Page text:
(NEW YORK) — Sgt. 1st Class Greg Robinson endured 10 grueling days of navigating obstacle courses, strenuous runs and repelling out of helicopters in Army Air Assault school, and he did it all with a prosthetic leg.
“A disability is only a disability if you let it hold you down,” he told ABC News.
On Monday, Robinson, 34, became the first amputee to graduate from Fort Campbell’s Sabalauski Air Assault School in Kentucky, where he said he “was treated like any other student.”
Known as the 10 toughest days in the Army, the school teaches air assault techniques and graduates 3,500 students a year, said instructor Sgt. 1st Class Matthew Connolly.
While attending the school isn’t required, Robinson, who has been in the Army for 16 years and recently became a platoon leader, said he wanted to set an example.
“I didn’t feel right saying you have to go to Air Assault school if I am not qualified myself,” he said.
While the physicality of the school may be too much for some, Connolly said Robinson showed tremendous resilience, whether it was repelling from a helicopter or running with 35 pounds of gear strapped to his back.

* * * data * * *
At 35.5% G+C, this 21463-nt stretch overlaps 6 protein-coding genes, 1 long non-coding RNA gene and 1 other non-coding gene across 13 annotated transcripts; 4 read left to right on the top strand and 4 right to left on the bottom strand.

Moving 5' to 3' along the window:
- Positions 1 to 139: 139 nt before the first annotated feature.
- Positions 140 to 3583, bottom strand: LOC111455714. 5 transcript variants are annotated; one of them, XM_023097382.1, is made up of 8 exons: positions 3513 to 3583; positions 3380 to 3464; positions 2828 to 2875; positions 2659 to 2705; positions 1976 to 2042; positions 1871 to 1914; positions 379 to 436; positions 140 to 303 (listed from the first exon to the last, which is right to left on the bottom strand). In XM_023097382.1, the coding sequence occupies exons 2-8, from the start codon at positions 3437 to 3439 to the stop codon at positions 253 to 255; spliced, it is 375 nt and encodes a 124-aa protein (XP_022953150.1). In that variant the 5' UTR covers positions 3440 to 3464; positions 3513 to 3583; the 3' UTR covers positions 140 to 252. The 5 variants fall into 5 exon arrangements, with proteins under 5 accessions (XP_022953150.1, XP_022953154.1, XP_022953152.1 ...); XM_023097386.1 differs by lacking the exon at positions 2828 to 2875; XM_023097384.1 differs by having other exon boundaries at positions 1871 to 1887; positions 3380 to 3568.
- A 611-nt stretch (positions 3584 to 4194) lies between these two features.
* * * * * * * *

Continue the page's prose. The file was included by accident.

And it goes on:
“We were extremely impressed with his performance throughout the course,” Connolly said.
The toughest day for Robinson was the final day of school. During a grueling 12-mile run, he said he began to have problems with his prosthetic leg.
“When I usually walk over six miles, my leg starts to swell and it doesn’t fit as good,” he said.
A piston broke in his leg, he said, and his fluid strides became more difficult. But those who knew Robinson said they knew he wasn’t one to quit, and so he kept on racing until he crossed the finish line.
After he was wounded in a firefight in Afghanistan on Oct. 3, 2006, Robinson said he felt “down in the dumps.” That changed when he arrived at Walter Reed Medical Center in Bethesda, Md.
“I looked around, and there was a good camaraderie. There was a guy who was a triple amputee, a guy who was a quad. We used each other to just bounce back and get back into the fight,” he said.
Robinson said he lives a normal life, doing all of the things he used to do. He wants new amputees, including soldiers and those maimed in the Boston Marathon bombings, to know that their disability doesn’t have to keep them sidelined.
“Put 100 percent into your rehab,” he said. “The first three months you are wounded, that is the biggest time you get the most bang for your buck during rehab.”
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